Saturday, June 15, 2013

Why I Will Not Unplug

Thanks to Edward Snowden and the Guardian (British newspaper), those of us in the U.S. have now been informed that tons of internet (email, Facebook, Google, etc.) data is being collected by the U.S. government.  We also know that Verizon Wireless customers have had their metadata collected by the U.S. government.  It's a pretty safe bet other phone companies are being required to hand over their metadata as well--even though we don't have those news stories at this point.

I remember reading 1984.  Anyone else having flashbacks?

But here is the thing for me: I refuse to unplug.  I refuse to watch what I say.  I refuse to code my language or cease and desist from saying certain things on this blog or on my Facebook account.  I refuse to get rid of my cell phone.  Was there a desire to do so?  Yep.


Get away!

Don't let them look at you.

Now, I like my privacy.  Don't get me wrong.  I'm not exactly thrilled with the knowledge that someone is monitoring every word I type or put out there.  I'm not exactly thrilled that there are those who might try to use what I say as fodder for coming after me in one fashion or another.

But if I give into those fears, then I've truly lost my freedom.

If I give into those fears, then my voice gets lost because of a perceived or real threat.

If I give into those fears, then I have to run into a field to hide and find just a little bit of escape.  (Remember that from the book?)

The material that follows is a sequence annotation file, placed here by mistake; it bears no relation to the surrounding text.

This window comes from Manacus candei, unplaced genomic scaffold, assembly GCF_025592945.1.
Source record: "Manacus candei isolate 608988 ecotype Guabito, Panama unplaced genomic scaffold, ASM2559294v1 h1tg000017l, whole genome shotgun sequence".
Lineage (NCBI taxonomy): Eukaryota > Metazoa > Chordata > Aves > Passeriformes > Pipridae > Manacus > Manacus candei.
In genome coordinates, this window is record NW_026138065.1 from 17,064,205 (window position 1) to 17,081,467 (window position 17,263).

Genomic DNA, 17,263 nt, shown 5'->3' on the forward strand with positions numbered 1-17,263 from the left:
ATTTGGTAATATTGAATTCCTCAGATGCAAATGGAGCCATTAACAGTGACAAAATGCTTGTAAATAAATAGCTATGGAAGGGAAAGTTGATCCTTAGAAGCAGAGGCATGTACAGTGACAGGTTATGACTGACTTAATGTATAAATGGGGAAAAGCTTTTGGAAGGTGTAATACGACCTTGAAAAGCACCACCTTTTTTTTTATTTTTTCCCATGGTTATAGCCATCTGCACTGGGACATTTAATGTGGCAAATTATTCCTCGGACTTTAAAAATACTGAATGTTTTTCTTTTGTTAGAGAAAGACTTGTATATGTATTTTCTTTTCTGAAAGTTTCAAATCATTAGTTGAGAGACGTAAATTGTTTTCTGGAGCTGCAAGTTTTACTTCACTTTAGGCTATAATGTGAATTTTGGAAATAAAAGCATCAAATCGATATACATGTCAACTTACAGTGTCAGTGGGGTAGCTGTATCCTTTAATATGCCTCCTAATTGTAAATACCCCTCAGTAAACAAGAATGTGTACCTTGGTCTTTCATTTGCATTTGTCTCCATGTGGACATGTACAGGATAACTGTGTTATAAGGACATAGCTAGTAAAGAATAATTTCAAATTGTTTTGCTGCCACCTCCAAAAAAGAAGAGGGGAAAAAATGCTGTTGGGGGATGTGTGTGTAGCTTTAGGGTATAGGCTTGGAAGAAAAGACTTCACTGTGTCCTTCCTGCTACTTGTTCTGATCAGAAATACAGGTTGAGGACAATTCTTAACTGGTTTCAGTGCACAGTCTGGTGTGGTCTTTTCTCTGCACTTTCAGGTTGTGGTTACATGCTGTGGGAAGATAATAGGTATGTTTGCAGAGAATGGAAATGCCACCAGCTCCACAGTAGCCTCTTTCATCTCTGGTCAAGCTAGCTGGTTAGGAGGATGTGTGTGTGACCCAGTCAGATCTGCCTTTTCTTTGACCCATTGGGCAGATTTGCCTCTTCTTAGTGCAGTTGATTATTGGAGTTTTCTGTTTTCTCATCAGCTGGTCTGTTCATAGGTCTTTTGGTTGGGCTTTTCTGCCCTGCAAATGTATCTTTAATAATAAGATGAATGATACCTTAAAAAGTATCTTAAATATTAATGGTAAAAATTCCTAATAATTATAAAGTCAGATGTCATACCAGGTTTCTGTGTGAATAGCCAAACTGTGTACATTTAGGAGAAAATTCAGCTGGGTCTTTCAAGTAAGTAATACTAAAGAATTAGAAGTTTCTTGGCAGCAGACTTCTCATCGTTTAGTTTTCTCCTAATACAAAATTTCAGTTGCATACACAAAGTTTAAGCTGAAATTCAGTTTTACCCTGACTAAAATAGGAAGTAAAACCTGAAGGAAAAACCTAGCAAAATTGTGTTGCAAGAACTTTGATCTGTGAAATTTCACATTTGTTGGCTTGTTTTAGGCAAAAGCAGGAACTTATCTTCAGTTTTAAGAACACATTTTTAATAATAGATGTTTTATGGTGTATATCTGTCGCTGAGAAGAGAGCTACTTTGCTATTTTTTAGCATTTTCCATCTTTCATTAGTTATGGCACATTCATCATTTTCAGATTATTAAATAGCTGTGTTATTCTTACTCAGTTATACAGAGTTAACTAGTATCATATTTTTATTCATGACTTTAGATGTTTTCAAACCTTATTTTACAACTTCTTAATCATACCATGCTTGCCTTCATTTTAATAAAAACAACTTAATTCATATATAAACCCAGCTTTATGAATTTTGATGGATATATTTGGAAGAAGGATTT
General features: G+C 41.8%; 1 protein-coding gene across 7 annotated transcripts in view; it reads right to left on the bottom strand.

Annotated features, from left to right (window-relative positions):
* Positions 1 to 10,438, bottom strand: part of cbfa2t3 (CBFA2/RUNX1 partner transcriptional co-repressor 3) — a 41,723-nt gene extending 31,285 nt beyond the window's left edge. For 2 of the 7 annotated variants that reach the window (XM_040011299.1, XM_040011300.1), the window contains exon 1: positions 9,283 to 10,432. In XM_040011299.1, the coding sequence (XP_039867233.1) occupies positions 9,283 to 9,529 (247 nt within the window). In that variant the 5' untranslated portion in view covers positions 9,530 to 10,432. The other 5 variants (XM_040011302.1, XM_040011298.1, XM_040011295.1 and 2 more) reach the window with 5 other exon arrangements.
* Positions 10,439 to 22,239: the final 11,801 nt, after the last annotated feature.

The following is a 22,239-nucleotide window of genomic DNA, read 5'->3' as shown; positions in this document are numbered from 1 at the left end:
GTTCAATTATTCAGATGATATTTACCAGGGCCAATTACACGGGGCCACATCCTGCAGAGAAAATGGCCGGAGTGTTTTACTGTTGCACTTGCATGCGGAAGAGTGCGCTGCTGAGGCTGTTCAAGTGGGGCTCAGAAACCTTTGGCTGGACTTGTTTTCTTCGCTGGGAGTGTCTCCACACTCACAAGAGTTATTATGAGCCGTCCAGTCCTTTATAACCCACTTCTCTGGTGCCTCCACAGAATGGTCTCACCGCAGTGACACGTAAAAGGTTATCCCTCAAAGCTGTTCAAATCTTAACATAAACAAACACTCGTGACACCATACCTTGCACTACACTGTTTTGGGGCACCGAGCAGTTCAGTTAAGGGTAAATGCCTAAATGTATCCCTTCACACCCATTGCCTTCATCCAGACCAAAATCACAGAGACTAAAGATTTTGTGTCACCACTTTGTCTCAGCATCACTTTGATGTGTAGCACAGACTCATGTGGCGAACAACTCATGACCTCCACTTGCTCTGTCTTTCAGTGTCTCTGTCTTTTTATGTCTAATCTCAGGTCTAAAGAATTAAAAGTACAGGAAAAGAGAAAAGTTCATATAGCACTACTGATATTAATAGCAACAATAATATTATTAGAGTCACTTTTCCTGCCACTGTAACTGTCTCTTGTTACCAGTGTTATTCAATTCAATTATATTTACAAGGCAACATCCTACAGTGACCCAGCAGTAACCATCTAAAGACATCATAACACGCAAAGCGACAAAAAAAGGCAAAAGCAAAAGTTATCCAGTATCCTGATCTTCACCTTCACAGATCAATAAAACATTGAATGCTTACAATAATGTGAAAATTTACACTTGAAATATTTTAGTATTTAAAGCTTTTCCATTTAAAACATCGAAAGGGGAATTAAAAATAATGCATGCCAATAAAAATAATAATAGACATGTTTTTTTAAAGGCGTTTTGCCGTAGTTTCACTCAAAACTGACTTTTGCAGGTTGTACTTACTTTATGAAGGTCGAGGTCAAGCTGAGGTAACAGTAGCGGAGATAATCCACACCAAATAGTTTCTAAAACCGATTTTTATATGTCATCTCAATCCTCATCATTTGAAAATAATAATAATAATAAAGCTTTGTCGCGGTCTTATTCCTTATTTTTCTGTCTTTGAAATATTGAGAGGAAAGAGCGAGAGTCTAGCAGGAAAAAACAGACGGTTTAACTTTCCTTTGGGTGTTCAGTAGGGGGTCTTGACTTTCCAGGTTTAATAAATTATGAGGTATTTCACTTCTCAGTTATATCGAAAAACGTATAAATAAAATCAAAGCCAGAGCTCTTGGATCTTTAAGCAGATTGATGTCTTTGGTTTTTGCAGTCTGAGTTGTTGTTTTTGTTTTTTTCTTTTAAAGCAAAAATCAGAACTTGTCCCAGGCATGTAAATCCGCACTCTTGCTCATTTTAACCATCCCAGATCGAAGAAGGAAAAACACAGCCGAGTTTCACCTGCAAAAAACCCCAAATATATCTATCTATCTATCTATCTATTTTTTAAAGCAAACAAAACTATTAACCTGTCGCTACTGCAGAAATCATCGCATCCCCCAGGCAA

I refuse to do that.

There were those in early Judea who tried to silence Christians.  Thankfully, the early disciples and followers refused to keep silent.  What would the world look like if they had kept their mouths' shut?

There were those in the Roman Empire who tried to silence Christians.  They even went so far as to kill and feed Christians to wild animals in arenas.  What would have happened if such tactics would have silenced those Christians?

Where would the Church be if those souls had ceased speaking about Christ and His death and resurrection?  What if they would have succumbed to the pressures of government and the authorities?  History would be vastly different, that is for sure.

In many ways, we as Christians shouldn't have to worry about such matters.  St. Paul instructed us in Romans 13:

Do you wish to have no fear of the authority? Then do what is good, and you will receive its approval; 4for it is God’s servant for your good. But if you do what is wrong, you should be afraid, for the authority does not bear the sword in vain! It is the servant of God to execute wrath on the wrongdoer. 5Therefore one must be subject, not only because of wrath but also because of conscience. 6For the same reason you also pay taxes, for the authorities are God’s servants, busy with this very thing. 7Pay to all what is due to them—taxes to whom taxes are due, revenue to whom revenue is due, respect to whom respect is due, honor to whom honor is due. 

This is not rocket science.

Of course, we are to remember who the ultimate authority is:

But Peter and the apostles answered, ‘We must obey God rather than any human authority. --Acts 5:29

So, if we are commanded to do something against the will of God, we are to disregard any rules which would force us to do this; otherwise, we are to go about our business--doing good; proclaiming Christ; being responsible; working to make the world a better place.

The world includes the internet and the technology of cell phones these days.  I don't believe in running away from this.  I believe in being courageous--and not living in fear.

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